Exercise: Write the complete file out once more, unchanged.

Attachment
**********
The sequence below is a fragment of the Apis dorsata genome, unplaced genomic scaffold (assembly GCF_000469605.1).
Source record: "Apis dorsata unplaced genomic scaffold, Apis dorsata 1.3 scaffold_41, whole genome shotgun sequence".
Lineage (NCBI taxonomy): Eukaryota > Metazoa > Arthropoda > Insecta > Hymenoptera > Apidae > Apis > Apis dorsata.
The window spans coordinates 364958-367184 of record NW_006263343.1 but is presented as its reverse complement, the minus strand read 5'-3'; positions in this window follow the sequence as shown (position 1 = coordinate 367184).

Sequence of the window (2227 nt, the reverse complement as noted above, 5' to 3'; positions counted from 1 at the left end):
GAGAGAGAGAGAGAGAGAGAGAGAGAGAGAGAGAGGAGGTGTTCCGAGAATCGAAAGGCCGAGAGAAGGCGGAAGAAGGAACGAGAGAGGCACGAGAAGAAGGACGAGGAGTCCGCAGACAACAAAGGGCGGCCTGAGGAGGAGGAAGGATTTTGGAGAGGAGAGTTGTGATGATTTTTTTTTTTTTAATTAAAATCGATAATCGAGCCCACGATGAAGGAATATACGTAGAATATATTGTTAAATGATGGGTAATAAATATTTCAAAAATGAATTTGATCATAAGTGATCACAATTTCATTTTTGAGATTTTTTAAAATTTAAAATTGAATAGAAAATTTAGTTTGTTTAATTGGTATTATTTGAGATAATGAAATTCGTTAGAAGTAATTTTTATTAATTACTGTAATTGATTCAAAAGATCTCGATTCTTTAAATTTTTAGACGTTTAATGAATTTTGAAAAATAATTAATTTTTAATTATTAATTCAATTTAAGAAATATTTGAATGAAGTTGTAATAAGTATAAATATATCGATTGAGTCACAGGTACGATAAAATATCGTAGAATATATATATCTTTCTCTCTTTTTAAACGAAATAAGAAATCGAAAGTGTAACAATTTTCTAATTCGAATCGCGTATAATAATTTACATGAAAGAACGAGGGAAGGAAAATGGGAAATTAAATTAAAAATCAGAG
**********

The sequence below is a fragment of the Apis dorsata genome, unplaced genomic scaffold (assembly GCF_000469605.1).
Source record: "Apis dorsata unplaced genomic scaffold, Apis dorsata 1.3 scaffold_41, whole genome shotgun sequence".
Lineage (NCBI taxonomy): Eukaryota > Metazoa > Arthropoda > Insecta > Hymenoptera > Apidae > Apis > Apis dorsata.
The window spans coordinates 364958-367184 of record NW_006263343.1 but is presented as its reverse complement, the minus strand read 5'-3'; positions in this window follow the sequence as shown (position 1 = coordinate 367184).

Sequence of the window (2227 nt, the reverse complement as noted above, 5' to 3'; positions counted from 1 at the left end):
GAGAGAGAGAGAGAGAGAGAGAGAGAGAGAGAGAGGAGGTGTTCCGAGAATCGAAAGGCCGAGAGAAGGCGGAAGAAGGAACGAGAGAGGCACGAGAAGAAGGACGAGGAGTCCGCAGACAACAAAGGGCGGCCTGAGGAGGAGGAAGGATTTTGGAGAGGAGAGTTGTGATGATTTTTTTTTTTTTAATTAAAATCGATAATCGAGCCCACGATGAAGGAATATACGTAGAATATATTGTTAAATGATGGGTAATAAATATTTCAAAAATGAATTTGATCATAAGTGATCACAATTTCATTTTTGAGATTTTTTAAAATTTAAAATTGAATAGAAAATTTAGTTTGTTTAATTGGTATTATTTGAGATAATGAAATTCGTTAGAAGTAATTTTTATTAATTACTGTAATTGATTCAAAAGATCTCGATTCTTTAAATTTTTAGACGTTTAATGAATTTTGAAAAATAATTAATTTTTAATTATTAATTCAATTTAAGAAATATTTGAATGAAGTTGTAATAAGTATAAATATATCGATTGAGTCACAGGTACGATAAAATATCGTAGAATATATATATCTTTCTCTCTTTTTAAACGAAATAAGAAATCGAAAGTGTAACAATTTTCTAATTCGAATCGCGTATAATAATTTACATGAAAGAACGAGGGAAGGAAAATGGGAAATTAAATTAAAAATCAGAG